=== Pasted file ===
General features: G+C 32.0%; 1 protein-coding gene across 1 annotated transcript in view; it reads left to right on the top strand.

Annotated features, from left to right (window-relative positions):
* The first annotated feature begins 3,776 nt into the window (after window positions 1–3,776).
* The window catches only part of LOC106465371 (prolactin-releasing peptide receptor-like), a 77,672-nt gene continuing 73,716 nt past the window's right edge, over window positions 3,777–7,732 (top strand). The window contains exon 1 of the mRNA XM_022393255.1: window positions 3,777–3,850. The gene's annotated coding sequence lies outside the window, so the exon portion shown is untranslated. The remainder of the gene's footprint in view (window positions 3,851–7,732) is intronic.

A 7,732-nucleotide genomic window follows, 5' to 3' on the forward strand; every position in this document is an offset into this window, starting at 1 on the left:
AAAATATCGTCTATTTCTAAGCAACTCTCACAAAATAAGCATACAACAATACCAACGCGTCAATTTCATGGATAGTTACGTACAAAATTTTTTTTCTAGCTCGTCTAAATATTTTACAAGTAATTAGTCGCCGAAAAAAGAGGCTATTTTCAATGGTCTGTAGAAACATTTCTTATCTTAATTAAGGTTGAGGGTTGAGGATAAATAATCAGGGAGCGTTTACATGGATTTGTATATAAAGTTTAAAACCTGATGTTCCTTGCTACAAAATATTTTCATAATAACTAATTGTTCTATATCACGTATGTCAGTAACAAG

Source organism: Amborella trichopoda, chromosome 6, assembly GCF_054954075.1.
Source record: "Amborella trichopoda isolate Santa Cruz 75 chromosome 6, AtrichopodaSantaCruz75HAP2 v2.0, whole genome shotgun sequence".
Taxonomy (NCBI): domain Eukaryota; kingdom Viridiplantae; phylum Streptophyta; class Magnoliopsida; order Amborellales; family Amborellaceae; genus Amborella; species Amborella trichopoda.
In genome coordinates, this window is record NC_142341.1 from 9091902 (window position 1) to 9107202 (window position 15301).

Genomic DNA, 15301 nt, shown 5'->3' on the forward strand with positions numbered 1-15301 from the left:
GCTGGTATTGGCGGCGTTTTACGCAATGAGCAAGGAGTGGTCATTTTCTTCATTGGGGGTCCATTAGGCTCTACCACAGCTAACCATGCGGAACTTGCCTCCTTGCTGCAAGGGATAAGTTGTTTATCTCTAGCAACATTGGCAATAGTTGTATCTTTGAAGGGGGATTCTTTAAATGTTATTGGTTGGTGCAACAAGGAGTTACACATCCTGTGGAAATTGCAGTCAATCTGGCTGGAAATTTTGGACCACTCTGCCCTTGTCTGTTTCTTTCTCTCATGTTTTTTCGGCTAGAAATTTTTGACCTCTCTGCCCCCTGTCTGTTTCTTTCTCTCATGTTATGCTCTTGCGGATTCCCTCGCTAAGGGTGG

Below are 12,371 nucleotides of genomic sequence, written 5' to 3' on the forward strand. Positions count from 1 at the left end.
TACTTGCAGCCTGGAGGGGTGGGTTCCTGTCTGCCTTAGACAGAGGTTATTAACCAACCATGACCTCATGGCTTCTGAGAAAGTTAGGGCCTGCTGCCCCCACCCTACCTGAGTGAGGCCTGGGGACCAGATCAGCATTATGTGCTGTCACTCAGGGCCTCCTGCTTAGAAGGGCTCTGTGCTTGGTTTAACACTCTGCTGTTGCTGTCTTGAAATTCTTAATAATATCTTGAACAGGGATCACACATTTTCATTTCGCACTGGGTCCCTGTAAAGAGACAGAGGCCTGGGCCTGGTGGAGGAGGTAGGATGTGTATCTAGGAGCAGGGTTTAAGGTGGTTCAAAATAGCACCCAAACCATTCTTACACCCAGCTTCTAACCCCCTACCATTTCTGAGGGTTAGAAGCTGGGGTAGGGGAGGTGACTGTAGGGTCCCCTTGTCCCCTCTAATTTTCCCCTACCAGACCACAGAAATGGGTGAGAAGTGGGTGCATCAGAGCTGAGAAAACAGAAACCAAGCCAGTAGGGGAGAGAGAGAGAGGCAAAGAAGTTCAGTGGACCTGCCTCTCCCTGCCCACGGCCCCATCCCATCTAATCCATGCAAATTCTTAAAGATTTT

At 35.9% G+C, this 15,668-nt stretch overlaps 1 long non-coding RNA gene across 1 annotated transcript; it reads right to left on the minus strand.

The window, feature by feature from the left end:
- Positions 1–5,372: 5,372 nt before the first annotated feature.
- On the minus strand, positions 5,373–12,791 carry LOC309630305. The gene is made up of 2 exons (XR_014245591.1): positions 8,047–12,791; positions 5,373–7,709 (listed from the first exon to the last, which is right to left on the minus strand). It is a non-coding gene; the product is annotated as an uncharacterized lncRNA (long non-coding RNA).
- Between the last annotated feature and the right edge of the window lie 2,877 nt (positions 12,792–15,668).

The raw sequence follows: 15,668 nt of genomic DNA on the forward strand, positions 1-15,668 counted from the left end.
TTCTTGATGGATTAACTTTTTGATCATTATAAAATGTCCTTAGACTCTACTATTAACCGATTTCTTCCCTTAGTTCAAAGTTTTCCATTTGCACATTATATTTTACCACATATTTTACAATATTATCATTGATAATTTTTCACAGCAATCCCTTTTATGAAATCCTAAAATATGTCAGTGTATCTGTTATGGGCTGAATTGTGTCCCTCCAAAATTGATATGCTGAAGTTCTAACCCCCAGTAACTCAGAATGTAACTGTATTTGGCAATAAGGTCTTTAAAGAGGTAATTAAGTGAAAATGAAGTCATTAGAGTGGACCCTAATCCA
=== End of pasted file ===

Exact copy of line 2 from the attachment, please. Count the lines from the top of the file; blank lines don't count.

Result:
Annotated features, from left to right (window-relative positions):